Poland finds its progress toward normalization is stymied

By , Special to The Christian Science Monitor

In the 18 months since this writer's last visit here, Poland has not made meaningful progress toward recovery from the crisis years since 1980. It still is far from regaining even the living standards and economic advance of the late 1970s. And politically, domestic conciliation is still elusive.

Some industrial sectors show improvement, but productivity does not. Capacity is rarely more than 60 percent used. Agriculture notched up a record grain harvest in 1986, but overall it, too, is another story of wasted resources.

The lines at food shops of a year or so back are mostly gone. There are only occasional shortages.

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``But getting just what you want, when you need it, is always unpredictable, and quality is still usually poor,'' says a relatively well-off friend. ``My wife and I have become compulsive buyers. We take many things which suddenly show up, even though we don't just then need them, simply because we cannot be sure they will be there when we do.''

These are problems that are uppermost in the minds of a big majority of Poles. Gen. Wojciech Jaruzelski's well-intentioned words about reform and its promise of better times fall for the most part on disbelieving ears.

Many credit him with sincerity. But they also are aware of the vested interests he has to overcome: those who prefer the status quo to a reform that, if effectively carried through, would put an end to their privileges.

Poland faces other major problems: its huge foreign debts and the West's continued caution about granting fresh credits that more than anything could help the nation out of its present impasse. With its options thus limited, Poland is increasingly looking eastward.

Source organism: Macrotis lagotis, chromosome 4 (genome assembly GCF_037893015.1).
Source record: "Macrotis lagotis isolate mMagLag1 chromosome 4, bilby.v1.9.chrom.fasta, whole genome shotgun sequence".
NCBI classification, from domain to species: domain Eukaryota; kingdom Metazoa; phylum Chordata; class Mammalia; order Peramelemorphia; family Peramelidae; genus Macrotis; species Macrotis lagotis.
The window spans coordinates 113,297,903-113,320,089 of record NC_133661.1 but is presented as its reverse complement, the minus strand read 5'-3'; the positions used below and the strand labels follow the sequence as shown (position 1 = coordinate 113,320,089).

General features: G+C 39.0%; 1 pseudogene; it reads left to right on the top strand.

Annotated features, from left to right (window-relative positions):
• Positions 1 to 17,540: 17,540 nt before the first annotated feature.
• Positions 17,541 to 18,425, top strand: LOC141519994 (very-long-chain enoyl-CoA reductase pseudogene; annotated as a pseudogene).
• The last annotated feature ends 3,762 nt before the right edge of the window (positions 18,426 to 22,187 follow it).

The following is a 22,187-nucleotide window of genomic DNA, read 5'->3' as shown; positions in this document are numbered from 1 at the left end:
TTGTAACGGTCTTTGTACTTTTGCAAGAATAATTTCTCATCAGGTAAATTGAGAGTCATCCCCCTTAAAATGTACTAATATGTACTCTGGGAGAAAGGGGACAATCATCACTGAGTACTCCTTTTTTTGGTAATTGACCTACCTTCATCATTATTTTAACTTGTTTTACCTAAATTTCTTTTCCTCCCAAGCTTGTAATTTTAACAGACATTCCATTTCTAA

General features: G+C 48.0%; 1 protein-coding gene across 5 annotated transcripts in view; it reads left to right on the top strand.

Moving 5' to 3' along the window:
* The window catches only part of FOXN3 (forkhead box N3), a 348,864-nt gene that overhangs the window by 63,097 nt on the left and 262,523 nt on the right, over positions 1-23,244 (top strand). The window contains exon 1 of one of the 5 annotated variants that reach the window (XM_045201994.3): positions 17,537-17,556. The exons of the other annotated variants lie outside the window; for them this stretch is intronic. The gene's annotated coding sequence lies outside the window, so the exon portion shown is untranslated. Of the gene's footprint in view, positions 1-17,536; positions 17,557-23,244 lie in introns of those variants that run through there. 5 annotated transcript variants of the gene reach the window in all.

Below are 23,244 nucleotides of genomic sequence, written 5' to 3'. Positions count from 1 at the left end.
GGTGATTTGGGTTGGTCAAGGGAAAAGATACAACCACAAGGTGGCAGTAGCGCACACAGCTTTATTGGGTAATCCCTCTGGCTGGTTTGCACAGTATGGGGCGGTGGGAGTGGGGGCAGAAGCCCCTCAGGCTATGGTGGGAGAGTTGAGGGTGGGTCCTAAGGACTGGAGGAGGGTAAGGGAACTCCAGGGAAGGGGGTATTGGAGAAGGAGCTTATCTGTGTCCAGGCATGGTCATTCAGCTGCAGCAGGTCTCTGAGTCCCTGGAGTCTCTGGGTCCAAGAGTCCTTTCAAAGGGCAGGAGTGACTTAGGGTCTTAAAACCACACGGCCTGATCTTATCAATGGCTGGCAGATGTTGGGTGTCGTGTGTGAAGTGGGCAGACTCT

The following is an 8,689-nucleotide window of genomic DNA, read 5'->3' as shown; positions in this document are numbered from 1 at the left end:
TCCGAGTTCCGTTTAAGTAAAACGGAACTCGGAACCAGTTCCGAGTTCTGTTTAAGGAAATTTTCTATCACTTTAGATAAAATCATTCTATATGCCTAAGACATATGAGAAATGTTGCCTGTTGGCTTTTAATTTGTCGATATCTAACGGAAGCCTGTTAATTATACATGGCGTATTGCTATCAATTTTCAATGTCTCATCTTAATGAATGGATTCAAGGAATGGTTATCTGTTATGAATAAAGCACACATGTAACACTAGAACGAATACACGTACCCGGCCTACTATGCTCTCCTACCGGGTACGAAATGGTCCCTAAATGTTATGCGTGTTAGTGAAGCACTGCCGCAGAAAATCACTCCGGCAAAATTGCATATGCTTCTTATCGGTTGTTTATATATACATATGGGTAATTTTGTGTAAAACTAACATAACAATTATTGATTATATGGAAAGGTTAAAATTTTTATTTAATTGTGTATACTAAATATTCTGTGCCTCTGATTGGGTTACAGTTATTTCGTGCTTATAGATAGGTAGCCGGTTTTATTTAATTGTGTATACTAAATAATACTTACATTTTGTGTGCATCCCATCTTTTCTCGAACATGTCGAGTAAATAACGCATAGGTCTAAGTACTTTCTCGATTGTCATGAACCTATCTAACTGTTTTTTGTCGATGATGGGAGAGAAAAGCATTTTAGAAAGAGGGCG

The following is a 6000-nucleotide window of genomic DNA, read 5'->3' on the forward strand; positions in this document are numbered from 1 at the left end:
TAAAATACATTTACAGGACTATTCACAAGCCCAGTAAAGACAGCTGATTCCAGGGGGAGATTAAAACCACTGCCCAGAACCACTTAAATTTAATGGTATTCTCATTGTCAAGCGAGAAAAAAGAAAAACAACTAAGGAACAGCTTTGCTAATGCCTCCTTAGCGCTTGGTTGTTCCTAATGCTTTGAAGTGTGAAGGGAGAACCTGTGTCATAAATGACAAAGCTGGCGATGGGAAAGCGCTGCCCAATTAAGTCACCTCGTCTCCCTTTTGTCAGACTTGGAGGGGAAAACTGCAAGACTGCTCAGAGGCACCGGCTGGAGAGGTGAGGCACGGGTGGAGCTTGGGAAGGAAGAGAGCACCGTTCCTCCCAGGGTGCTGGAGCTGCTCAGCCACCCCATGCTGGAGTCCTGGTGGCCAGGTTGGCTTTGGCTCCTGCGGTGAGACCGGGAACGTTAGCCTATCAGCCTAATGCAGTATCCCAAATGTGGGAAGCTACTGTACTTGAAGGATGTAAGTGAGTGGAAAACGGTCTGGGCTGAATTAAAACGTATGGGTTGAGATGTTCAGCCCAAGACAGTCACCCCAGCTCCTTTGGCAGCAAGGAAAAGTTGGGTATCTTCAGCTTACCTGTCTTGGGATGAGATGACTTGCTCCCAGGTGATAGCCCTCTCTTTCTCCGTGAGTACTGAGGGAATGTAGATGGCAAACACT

Meanwhile, Pope John Paul II's visit is only a week away. The government will be looking to him to urge Poles to show more confidence in the reform and to work conscientiously in the national interest. The government seems ready, in return, to grant concessions to the Roman Catholic Church's place in Polish society and affairs generally.

For it is not only the crippling legacy of the old Stalinist centralized management and the misplaced investment of the 1970s that are holding the economy back. It is even more the continued failure of the regime to persuade more Poles to put trust in the government's present programs - for example, by conceding them greater political freedoms.

The current public mood, confirmed often enough by the general's own opinion sampling institute, raises doubt about whether even renewed papal exhortations next month will have any long-lasting effect in the absence of the prospect of political and economic reform. Much of the responsibility, therefore, falls on the authorities themselves.

But of great concern is a recently intensified harassment of the ``opposition.'' ``The amnesty last summer [of Poland's 225 remaining political prisoners] promised well for `normalization,''' says a United States official. ``But there has been little substantive encouragement since. Instead, since the amnesty cannot be reversed and people put back inside, the police seem out to make life as uncomfortable as they can for the active dissidents.''

Intellectuals who support the now-banned Solidarity trade union are no longer ``activists'' themselves, but part of a highly critical opposition. ``You can talk openly about anything,'' says a once-prominent columnist who lost his job under martial law (1981-83), ``but you cannot do anything about it, unless you wish to court trouble. So people acquiesce. They are too tired for more.''

Government aides insist that much of this is unfair. One is told there are two fields of opposition: the ``constructive'' opposition, which is welcome, and the ``destructive'' opposition - including the active Solidarity remnant - which the government says has no program but to oppose whatever the government proposes.

There is something to the latter argument. Tolerance is not a strong political characteristic on either side. General Jaruzelski would like to widen public ``consultation.'' Half of his personally selected consultative council is noncommunist; he is to appoint an ombudsman as a watchdog over citizens rights; and the new unions are beginning to be militant on economic issues.

But it is still difficult to find an ordinary Pole who does not not regard it all with resigned and profound skepticism.

What thwarts real change, longtime observers here say, is a 1-million-strong, highly conservative bureaucracy. ``They show an arrogant `we can do what we like' attitude towards people,'' one said. ``They have a big stake in the system not performing better and are therefore out to preserve the status quo.''

Jaruzelski himself admits that reform so far has been ``a half-hearted undertaking'' and that breaking down the central command system defended by the dogmatists is a ``sluggish'' process.

And neither the outlook for Poland, nor his government's credibility, are going to improve until he can alter that.

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